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What Hunter should know about
Chronic Wasting Disease

What is chronic wasting disease?
Chronic wasting disease - CWD – is a brain and nervous system disease that is fatal to deer and elk. It belongs to a family of disease known as prion diseases. Other prion diseases are mad cow disease in cattle and scrapie in sheep. Signs of CWD in deer and elk include low weight, stumbling gait, drooping ears, rough hair, visible salivation, excessive drinking and loss of fear of humans.

 How is it spread?  Is it dangerous to humans?
Scientists believe the disease may be spread both by animal-to-animal contact and by contact with soil or other infected surfaces.  It’s thought that the most common mode of transmission is through contact with saliva and feces.

There is no evidence that CWD affects humans according to both the World Health Organization and the U.S. Food and Drug Administration. Public health officials do recommend, however, that human exposure to CDW-affected deer and elk be avoided as research continues.

 Is CWD in Arizona?
No, but the disease has been discovered in Utah, Colorado, New Mexico and other states in the West and Midwest as well as Canadian provinces. The Arizona Game and Fish Department is concerned that CWD might be introduced through transport of infected deer or elk and is restricting the importation and movement of all live members of the deer/elk family (cervidae) into and within our state.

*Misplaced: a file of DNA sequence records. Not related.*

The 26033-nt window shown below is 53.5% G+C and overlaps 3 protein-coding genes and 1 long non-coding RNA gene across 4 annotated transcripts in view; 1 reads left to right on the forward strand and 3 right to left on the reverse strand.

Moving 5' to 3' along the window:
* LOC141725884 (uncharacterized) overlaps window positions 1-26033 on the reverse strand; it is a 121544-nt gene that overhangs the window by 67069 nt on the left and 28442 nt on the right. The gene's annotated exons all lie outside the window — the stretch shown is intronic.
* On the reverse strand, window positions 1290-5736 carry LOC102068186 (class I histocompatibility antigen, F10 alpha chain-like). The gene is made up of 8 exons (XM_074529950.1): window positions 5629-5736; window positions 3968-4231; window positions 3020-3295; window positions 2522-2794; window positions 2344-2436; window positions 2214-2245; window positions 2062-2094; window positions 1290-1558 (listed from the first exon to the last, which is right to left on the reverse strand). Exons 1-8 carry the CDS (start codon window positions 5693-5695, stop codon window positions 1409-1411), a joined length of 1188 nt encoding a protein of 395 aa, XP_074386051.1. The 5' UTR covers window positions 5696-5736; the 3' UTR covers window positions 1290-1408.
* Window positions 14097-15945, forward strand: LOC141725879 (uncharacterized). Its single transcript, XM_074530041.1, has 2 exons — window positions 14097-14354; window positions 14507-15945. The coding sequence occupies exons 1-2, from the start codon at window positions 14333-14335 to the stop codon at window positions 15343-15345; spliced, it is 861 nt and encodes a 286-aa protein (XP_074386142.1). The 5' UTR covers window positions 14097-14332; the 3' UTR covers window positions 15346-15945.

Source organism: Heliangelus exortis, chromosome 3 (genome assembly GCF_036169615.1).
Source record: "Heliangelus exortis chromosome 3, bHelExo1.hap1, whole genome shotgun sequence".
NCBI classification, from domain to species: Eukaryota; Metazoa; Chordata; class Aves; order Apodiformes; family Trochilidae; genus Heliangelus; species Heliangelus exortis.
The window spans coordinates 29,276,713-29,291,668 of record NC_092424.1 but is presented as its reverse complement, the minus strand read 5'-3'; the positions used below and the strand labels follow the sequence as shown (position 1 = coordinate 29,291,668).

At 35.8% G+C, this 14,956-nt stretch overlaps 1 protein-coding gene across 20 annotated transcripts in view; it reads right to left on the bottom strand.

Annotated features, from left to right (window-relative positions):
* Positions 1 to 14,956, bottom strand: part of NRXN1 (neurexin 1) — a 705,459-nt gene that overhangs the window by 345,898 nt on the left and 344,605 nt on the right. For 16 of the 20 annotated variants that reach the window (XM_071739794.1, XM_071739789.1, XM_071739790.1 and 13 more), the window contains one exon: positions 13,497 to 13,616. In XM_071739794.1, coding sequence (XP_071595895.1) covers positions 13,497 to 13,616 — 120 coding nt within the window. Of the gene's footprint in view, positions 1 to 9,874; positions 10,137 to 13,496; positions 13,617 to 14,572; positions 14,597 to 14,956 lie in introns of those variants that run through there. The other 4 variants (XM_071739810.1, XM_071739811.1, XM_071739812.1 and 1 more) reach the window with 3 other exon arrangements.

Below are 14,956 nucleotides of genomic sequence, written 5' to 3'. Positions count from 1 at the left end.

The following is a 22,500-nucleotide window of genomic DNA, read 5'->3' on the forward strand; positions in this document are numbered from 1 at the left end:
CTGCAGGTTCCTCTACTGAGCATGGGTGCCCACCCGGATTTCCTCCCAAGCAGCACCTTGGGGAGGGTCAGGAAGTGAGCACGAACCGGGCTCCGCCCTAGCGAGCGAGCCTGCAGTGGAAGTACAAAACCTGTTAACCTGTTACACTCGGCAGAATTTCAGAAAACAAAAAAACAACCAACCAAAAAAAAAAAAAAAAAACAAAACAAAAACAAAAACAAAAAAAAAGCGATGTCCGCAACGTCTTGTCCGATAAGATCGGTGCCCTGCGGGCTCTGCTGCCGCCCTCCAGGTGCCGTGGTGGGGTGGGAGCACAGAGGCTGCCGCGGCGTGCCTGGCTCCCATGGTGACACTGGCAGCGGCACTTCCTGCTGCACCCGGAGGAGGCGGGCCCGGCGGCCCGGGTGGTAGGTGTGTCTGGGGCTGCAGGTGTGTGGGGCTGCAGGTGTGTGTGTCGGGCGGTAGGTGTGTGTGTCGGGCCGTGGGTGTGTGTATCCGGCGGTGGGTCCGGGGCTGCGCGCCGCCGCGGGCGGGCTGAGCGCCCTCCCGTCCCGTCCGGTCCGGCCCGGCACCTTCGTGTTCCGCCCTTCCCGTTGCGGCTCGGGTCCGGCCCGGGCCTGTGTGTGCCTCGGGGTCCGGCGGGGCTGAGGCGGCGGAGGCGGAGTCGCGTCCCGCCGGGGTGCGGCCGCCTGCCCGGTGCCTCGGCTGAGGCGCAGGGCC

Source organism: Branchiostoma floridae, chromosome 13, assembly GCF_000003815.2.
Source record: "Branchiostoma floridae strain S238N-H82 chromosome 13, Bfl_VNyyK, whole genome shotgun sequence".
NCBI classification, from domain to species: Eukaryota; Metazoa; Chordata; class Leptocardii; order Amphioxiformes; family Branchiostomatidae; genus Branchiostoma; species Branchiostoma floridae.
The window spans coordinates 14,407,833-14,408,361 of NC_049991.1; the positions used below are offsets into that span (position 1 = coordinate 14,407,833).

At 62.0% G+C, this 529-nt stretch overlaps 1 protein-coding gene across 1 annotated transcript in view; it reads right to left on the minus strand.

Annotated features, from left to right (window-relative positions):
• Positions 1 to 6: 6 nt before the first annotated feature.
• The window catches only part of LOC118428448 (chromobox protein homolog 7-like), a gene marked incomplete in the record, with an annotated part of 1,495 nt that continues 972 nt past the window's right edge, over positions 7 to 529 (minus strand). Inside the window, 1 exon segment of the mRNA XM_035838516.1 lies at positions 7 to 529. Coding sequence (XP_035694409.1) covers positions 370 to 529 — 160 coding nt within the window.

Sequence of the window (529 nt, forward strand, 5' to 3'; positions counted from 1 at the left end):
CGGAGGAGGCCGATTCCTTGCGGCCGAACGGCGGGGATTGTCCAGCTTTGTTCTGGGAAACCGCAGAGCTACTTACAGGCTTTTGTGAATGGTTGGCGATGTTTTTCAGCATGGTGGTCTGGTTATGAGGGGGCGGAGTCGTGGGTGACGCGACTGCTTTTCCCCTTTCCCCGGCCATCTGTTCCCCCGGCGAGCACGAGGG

What is Arizona Game and Fish doing about CWD?

Surveillance
The department has been conducting surveillance using hunter-harvested deer and elk since 1998. More than 1,000 animals have been tested and no evidence of CWD has been found.

 Training personnel to recognize signs of CWD
The department has trained all staff members to recognize animals with clinical signs of CWD.

 Restricting movement of live deer and elk
There is evidence that movement of live deer and elk can spread CWD. To minimize this risk, the Arizona Game and Fish Commission has passed new rules that restrict the transport of live deer and elk into or within the state. The rules also require identification marking of captive deer and elk, notification to the department when non-native deer species are being held, and CWD testing of all deer and elk that die in captivity.

 When you hunt…

  • Do not harvest any animal that appears to be sick, very thin or that behaves oddly.
  • If you hunt in another state, don’t bring back the brain, intact skull or spinal column. It’s OK to bring back hides and skull plates that have been cleaned of all tissue and washed in bleach.
  • If you intend to hunt out of state, contact the wildlife agency in the area you intend to hunt.  Several states have regulations on carcass movement.
  • Taxidermied heads, sawed-off antlers and ivory teeth or OK to bring home.

Call the Arizona Game and Fish Department if you see an animal with signs of sickness that you think could be CWD. Call (800) 352-0700.

Learn more about CWD in Arizona on the Internet at azgfd.com/cwd

This information has been provided by the Arizona Game and Fish Department.